2 tbsp sesame oil
1 lb of ground meat (pork is traditional but I prefer 93% lean turkey)


Combine all of the ingredients together in a bowl, keeping the meat refrigerated until adding it at the end.

Next it’s time to make the dumplings:

1. Take the dough ball out of the ziplock bag and knead it on a floured surface for a few minutes. The dough will be wet from the condensation in the bag, and will need a little flour kneaded into it. Place the dough ball on your work surface and keep covered with a towel to retain moisture.

2. Cut off a small ½-ounce piece of dough (you will need to use a kitchen scale) and roll into a ball. With your hand, flatten the ball on your work surface to make a circle.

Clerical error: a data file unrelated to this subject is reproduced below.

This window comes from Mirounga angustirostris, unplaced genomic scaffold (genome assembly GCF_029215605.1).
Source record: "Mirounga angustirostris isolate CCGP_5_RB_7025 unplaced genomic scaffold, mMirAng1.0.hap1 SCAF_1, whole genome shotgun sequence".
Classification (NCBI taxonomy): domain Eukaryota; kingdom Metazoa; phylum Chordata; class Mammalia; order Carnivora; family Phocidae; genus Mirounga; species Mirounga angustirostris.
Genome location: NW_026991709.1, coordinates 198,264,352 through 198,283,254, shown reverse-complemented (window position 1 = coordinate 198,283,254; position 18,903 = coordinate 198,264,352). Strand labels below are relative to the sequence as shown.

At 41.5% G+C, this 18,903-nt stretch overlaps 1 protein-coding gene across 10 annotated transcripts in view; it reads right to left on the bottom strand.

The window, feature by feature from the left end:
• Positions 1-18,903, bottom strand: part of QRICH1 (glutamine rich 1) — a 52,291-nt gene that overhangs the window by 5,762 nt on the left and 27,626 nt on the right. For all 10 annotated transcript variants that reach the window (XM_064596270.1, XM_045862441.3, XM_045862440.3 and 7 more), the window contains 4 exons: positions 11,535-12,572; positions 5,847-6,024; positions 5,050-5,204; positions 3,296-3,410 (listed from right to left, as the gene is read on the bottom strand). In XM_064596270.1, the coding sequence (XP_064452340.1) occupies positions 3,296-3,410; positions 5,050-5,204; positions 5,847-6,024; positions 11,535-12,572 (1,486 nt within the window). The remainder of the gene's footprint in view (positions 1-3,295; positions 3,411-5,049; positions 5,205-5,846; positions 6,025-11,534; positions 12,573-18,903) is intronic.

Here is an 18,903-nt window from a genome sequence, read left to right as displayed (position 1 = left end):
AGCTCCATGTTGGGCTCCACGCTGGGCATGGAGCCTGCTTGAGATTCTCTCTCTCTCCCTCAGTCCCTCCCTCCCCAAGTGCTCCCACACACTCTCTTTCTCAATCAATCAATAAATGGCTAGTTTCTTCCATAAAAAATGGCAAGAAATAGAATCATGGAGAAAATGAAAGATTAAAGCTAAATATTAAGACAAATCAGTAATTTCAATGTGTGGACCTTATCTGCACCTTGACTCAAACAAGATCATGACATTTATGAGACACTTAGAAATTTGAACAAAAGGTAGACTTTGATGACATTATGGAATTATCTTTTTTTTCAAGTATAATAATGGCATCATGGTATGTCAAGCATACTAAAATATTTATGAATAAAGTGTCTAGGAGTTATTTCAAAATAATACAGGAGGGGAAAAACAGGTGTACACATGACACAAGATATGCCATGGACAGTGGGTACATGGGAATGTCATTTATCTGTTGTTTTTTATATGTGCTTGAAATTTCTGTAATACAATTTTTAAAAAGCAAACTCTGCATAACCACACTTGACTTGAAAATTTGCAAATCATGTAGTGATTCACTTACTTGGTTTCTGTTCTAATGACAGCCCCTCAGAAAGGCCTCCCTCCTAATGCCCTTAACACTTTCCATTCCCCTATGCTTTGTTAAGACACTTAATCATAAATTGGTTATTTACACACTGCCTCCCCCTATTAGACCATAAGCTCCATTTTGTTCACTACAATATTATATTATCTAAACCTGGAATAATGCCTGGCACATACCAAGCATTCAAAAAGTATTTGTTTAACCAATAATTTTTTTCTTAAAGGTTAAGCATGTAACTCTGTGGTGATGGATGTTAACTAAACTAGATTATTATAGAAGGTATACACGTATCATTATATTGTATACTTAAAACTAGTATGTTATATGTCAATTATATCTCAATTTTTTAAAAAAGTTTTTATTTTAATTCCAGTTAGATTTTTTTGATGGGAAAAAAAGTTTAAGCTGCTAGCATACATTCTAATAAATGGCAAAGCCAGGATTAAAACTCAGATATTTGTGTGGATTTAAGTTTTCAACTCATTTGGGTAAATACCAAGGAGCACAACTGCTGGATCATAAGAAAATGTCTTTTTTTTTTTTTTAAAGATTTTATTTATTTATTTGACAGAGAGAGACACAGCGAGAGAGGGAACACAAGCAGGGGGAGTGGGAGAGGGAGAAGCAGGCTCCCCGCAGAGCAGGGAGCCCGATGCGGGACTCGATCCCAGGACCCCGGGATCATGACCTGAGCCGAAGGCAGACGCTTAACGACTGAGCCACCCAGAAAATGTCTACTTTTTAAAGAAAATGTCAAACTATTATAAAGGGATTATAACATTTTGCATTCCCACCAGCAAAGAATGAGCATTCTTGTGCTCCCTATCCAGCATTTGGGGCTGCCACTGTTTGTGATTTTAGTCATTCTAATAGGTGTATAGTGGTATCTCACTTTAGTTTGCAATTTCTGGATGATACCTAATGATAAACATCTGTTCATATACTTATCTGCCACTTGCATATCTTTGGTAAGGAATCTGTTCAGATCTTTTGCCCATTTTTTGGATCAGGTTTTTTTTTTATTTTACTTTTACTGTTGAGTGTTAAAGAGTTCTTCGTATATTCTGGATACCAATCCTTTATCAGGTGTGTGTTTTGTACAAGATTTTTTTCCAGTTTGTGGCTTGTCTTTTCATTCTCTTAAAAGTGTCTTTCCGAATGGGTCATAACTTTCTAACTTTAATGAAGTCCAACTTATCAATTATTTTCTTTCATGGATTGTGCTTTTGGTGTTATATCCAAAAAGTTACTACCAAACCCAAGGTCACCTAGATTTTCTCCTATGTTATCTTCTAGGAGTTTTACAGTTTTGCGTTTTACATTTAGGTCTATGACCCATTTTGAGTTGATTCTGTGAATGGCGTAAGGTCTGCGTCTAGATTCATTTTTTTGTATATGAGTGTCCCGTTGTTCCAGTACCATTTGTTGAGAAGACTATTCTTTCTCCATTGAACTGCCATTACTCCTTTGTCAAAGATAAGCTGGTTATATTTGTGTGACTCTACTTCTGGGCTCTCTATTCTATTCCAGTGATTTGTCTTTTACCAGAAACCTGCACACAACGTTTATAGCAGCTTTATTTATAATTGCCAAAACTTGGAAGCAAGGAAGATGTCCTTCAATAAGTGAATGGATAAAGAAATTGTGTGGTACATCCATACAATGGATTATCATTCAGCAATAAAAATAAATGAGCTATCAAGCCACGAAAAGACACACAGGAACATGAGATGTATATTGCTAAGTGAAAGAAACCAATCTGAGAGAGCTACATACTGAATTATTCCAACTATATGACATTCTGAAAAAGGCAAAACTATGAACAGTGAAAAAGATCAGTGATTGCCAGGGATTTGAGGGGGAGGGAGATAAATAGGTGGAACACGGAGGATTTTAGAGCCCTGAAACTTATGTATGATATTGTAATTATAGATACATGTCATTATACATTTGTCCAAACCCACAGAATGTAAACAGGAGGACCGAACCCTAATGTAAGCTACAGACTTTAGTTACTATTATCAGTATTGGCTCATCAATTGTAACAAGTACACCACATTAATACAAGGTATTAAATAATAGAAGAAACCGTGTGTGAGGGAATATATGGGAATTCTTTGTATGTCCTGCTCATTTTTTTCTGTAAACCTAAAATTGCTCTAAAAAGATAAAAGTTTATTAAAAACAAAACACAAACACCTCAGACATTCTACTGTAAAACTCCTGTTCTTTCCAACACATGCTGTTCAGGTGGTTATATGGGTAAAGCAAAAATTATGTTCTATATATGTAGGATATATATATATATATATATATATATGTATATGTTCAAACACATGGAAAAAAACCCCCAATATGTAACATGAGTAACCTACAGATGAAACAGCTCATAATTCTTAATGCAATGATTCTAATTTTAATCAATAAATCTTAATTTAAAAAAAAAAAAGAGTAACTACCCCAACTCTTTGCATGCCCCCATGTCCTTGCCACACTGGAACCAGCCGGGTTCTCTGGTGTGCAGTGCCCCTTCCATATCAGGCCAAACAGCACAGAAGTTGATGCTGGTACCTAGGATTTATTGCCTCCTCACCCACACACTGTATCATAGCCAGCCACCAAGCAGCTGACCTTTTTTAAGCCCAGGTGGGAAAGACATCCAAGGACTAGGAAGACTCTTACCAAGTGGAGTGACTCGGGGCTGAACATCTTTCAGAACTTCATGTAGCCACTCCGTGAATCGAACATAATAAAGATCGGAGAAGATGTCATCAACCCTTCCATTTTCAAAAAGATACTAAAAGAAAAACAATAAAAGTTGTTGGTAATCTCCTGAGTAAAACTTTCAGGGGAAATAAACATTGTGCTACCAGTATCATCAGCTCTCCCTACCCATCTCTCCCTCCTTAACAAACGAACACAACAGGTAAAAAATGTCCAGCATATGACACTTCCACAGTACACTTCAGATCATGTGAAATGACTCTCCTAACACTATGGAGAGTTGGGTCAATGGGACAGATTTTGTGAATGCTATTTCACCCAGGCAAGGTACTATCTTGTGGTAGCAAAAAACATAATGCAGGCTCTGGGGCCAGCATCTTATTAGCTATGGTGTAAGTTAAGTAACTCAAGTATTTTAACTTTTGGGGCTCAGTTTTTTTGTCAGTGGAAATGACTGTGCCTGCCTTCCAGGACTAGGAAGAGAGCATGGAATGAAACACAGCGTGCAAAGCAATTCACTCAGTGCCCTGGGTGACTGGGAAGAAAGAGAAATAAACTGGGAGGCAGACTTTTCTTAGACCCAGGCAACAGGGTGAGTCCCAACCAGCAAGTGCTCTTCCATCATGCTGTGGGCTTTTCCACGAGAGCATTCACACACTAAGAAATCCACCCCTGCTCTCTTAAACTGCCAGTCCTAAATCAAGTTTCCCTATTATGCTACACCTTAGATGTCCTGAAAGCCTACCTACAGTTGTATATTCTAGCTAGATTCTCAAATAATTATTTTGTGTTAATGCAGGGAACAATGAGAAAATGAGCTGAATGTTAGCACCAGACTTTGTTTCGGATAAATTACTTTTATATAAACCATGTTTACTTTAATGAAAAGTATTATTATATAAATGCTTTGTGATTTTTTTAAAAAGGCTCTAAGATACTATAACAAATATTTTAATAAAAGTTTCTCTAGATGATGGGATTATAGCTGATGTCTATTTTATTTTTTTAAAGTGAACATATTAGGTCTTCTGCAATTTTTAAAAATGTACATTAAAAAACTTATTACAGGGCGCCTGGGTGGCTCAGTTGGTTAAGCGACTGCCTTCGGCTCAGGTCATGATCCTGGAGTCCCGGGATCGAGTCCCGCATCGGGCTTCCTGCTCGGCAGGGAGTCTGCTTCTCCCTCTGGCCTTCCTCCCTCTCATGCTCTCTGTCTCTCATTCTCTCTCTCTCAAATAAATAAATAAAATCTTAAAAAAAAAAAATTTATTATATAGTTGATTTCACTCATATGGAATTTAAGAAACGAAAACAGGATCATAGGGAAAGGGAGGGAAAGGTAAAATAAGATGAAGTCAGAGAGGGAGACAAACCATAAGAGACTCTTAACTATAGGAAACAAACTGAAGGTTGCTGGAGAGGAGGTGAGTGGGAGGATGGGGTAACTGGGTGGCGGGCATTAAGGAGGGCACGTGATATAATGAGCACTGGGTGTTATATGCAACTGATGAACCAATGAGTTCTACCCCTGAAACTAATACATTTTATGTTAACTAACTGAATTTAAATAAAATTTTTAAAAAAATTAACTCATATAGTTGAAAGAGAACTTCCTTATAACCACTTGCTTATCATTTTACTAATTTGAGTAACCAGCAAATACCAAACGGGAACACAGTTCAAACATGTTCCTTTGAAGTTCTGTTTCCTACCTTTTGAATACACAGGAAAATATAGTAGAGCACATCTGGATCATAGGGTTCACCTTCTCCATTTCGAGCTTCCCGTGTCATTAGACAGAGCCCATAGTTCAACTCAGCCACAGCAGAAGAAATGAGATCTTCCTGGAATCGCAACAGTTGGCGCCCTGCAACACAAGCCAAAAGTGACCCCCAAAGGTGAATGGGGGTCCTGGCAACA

3. Using your Chinese-style rolling pin, roll out the dough, leaving the middle slightly thicker than the outside. To do this, roll from the middle out and rotate the dough, working your way around the whole wrapper. The wrapper should be thin (especially on the edges) and large enough to fit in the palm of your hand.

4. Spoon about 1 tablespoon (depending on the size of the wrapper) of the filling into the middle of the wrapper. Make sure not to over-stuff the wrappers, or they will be difficult to close.

5. Fold the dough in half over the filling to create a half-moon shape, and then press the sides together. Make sure to squeeze out any excess air. Dumpling folding is a real art that I have not mastered. But if the dumplings stay closed, I feel pretty good about that.

Note: If you are using store-bought wrappers, you will need to use water to close the wrappers (dab your finger in water and run along the outside edge of the wrapper). This process is a lot easier if you are using homemade wrappers, because the dough sticks together without this extra step.